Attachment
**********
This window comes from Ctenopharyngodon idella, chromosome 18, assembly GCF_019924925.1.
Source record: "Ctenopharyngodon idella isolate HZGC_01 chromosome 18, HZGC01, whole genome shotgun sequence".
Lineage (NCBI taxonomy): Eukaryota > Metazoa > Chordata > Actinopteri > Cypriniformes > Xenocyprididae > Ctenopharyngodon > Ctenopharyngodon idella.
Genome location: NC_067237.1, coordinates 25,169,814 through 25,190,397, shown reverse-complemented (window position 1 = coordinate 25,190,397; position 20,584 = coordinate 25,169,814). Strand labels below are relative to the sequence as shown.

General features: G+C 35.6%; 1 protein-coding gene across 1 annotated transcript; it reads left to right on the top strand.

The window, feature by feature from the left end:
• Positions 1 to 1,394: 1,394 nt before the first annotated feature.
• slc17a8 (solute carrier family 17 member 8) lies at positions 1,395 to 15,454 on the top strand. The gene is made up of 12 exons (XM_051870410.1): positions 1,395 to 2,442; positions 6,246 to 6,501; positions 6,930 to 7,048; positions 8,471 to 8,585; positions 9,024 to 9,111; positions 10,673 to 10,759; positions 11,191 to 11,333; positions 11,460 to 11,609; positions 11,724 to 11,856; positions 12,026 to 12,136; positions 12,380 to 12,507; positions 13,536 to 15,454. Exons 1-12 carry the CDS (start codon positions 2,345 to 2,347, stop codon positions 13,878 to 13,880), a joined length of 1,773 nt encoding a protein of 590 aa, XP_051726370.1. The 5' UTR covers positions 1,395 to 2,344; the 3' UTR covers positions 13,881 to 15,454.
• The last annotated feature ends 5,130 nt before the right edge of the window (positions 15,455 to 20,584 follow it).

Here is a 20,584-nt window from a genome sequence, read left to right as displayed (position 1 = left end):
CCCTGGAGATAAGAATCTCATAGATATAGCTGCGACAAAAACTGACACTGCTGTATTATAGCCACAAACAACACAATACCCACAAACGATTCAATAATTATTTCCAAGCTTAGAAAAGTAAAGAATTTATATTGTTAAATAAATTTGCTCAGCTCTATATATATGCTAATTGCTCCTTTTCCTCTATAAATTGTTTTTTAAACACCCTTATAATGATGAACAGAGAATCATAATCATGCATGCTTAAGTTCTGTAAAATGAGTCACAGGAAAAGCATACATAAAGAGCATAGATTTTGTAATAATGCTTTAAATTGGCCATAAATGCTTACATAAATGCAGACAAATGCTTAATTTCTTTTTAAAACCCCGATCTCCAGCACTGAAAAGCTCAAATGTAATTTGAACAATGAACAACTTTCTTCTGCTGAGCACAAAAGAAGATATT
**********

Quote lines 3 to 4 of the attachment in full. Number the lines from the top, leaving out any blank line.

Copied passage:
Lineage (NCBI taxonomy): Eukaryota > Metazoa > Chordata > Actinopteri > Cypriniformes > Xenocyprididae > Ctenopharyngodon > Ctenopharyngodon idella.
Genome location: NC_067237.1, coordinates 25,169,814 through 25,190,397, shown reverse-complemented (window position 1 = coordinate 25,190,397; position 20,584 = coordinate 25,169,814). Strand labels below are relative to the sequence as shown.